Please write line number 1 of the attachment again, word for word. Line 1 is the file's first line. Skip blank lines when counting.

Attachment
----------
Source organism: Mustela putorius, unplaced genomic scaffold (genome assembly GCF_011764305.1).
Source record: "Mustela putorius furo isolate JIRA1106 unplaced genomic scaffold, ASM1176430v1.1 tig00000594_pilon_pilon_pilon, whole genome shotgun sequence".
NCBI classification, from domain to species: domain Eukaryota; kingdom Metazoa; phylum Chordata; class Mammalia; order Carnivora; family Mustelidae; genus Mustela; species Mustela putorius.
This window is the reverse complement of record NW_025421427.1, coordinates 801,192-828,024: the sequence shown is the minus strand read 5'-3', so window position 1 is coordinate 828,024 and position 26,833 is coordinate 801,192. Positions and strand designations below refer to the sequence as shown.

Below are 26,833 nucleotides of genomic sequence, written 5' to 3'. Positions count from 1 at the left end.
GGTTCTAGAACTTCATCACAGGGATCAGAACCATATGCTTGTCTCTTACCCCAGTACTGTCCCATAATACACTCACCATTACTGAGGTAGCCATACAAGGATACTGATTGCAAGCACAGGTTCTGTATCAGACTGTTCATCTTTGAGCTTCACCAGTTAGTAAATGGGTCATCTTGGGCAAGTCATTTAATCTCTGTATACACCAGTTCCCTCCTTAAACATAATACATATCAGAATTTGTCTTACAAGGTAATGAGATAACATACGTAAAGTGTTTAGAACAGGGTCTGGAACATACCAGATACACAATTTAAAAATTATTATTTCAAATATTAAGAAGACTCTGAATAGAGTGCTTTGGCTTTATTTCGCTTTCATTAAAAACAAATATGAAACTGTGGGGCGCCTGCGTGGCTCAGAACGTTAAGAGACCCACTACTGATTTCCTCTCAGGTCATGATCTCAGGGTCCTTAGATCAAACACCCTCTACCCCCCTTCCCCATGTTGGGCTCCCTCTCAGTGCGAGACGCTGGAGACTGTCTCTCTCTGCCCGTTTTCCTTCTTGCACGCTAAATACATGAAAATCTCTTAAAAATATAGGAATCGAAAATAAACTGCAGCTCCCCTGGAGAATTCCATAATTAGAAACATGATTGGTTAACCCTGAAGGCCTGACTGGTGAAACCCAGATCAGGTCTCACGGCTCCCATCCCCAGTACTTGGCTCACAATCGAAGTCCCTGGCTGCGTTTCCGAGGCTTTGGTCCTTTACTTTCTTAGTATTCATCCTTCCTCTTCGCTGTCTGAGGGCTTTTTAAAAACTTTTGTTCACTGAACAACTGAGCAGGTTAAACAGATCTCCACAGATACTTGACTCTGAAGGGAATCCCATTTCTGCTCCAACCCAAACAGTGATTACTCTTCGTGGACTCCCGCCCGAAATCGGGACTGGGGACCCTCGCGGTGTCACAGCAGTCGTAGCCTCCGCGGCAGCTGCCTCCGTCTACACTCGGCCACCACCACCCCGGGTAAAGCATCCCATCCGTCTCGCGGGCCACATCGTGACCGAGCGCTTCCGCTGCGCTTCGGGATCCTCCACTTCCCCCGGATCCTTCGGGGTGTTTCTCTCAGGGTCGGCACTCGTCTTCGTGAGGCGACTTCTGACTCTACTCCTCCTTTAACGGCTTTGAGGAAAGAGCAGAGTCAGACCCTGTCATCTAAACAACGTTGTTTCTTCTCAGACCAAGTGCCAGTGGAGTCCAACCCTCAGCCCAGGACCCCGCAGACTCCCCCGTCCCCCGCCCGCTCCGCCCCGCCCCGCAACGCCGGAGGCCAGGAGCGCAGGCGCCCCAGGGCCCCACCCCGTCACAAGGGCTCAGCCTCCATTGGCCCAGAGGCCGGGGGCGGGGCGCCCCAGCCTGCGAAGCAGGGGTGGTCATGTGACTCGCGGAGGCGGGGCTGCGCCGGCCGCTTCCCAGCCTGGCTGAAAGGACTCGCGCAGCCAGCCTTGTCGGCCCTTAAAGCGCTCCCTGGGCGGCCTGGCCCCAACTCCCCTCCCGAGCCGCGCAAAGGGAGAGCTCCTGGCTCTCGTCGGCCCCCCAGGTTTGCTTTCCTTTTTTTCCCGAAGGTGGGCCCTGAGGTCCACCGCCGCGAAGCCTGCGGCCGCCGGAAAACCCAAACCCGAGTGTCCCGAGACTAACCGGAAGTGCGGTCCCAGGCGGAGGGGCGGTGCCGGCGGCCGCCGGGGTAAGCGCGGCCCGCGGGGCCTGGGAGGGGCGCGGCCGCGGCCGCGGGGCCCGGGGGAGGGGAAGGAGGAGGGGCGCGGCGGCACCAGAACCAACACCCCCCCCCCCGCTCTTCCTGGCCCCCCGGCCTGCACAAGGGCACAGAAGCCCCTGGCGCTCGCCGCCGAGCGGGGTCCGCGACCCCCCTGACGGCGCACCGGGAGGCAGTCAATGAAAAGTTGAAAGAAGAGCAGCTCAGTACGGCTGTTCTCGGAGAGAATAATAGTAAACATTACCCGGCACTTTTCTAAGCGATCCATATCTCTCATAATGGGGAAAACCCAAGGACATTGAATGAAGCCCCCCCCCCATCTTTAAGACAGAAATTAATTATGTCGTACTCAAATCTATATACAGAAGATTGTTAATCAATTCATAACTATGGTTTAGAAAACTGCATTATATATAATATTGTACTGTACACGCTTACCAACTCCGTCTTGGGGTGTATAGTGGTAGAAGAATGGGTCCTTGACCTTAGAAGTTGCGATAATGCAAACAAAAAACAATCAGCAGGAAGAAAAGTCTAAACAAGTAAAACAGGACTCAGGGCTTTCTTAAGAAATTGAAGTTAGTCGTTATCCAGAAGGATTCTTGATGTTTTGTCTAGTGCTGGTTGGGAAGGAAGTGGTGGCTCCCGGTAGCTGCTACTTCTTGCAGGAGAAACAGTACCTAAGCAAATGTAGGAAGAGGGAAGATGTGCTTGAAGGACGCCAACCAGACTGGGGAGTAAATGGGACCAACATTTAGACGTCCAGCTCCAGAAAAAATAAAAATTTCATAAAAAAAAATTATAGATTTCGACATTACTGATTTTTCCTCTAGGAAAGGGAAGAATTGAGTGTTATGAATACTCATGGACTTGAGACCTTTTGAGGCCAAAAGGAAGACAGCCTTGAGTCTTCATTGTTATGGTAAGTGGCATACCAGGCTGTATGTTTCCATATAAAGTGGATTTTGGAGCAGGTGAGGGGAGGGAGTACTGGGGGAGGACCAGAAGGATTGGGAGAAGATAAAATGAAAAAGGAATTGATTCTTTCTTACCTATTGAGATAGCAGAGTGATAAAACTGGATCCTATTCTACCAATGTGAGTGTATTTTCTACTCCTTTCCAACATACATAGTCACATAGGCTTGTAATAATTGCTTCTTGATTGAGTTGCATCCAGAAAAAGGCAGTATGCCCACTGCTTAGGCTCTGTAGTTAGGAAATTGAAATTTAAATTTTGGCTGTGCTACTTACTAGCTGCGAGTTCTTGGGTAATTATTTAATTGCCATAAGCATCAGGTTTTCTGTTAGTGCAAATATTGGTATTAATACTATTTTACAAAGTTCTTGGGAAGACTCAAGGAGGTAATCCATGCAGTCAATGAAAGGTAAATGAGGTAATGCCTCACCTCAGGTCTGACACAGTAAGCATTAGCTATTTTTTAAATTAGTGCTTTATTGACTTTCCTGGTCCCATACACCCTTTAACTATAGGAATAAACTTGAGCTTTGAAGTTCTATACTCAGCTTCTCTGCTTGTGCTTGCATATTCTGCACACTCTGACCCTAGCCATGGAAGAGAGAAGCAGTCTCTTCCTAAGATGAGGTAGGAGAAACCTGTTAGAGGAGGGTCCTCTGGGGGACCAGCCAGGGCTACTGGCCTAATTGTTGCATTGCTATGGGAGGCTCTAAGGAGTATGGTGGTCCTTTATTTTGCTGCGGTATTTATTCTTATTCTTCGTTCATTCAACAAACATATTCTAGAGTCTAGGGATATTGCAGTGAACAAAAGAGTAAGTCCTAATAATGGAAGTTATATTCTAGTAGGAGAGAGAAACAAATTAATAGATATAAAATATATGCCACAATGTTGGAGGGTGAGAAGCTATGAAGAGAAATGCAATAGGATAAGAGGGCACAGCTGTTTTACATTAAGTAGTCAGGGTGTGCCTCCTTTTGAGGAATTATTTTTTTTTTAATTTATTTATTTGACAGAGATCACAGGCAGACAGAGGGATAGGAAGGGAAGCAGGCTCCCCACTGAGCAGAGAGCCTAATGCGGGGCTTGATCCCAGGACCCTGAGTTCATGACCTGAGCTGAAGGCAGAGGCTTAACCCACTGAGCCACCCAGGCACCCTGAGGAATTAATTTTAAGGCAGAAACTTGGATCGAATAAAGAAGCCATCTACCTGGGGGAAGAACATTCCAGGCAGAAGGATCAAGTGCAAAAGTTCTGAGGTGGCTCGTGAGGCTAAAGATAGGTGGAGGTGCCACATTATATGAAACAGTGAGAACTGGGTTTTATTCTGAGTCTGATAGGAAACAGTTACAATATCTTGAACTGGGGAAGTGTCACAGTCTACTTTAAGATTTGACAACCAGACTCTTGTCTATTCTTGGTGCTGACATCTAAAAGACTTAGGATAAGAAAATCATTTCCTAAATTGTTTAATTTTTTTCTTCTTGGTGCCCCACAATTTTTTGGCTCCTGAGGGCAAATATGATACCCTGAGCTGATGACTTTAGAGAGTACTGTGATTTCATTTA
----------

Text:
Source organism: Mustela putorius, unplaced genomic scaffold (genome assembly GCF_011764305.1).